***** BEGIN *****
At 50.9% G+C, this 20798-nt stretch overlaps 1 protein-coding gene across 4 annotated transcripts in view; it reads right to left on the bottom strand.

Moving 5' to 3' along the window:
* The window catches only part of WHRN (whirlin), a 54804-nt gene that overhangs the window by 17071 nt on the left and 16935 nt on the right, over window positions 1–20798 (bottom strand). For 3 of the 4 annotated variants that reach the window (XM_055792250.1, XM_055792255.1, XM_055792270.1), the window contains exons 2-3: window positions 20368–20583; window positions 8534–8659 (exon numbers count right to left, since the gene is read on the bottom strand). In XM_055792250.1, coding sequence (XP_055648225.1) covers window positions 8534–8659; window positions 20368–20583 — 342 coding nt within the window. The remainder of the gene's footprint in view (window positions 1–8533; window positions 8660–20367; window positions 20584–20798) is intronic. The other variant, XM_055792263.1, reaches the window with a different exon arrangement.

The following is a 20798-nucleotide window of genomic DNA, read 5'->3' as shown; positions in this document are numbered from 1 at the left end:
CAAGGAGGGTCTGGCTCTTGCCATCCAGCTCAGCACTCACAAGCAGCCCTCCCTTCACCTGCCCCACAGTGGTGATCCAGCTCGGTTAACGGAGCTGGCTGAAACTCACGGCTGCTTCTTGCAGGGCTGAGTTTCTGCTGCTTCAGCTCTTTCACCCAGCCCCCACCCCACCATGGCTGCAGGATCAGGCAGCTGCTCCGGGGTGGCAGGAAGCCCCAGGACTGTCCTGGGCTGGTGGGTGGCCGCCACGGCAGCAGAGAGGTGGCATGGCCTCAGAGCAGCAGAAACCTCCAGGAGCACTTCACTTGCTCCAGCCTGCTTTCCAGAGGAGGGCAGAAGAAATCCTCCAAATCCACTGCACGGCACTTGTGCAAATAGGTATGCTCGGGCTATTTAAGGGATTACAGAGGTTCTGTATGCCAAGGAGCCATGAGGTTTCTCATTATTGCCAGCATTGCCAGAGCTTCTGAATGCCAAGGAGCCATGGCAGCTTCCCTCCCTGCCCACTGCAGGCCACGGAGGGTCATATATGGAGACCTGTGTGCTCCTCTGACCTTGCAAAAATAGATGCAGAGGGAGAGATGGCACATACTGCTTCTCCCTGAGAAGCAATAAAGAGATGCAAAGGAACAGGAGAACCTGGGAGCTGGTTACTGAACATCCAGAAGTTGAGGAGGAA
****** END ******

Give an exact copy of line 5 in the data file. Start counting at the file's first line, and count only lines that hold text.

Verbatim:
CAAGGAGGGTCTGGCTCTTGCCATCCAGCTCAGCACTCACAAGCAGCCCTCCCTTCACCTGCCCCACAGTGGTGATCCAGCTCGGTTAACGGAGCTGGCTGAAACTCACGGCTGCTTCTTGCAGGGCTGAGTTTCTGCTGCTTCAGCTCTTTCACCCAGCCCCCACCCCACCATGGCTGCAGGATCAGGCAGCTGCTCCGGGGTGGCAGGAAGCCCCAGGACTGTCCTGGGCTGGTGGGTGGCCGCCACGGCAGCAGAGAGGTGGCATGGCCTCAGAGCAGCAGAAACCTCCAGGAGCACTTCACTTGCTCCAGCCTGCTTTCCAGAGGAGGGCAGAAGAAATCCTCCAAATCCACTGCACGGCACTTGTGCAAATAGGTATGCTCGGGCTATTTAAGGGATTACAGAGGTTCTGTATGCCAAGGAGCCATGAGGTTTCTCATTATTGCCAGCATTGCCAGAGCTTCTGAATGCCAAGGAGCCATGGCAGCTTCCCTCCCTGCCCACTGCAGGCCACGGAGGGTCATATATGGAGACCTGTGTGCTCCTCTGACCTTGCAAAAATAGATGCAGAGGGAGAGATGGCACATACTGCTTCTCCCTGAGAAGCAATAAAGAGATGCAAAGGAACAGGAGAACCTGGGAGCTGGTTACTGAACATCCAGAAGTTGAGGAGGAA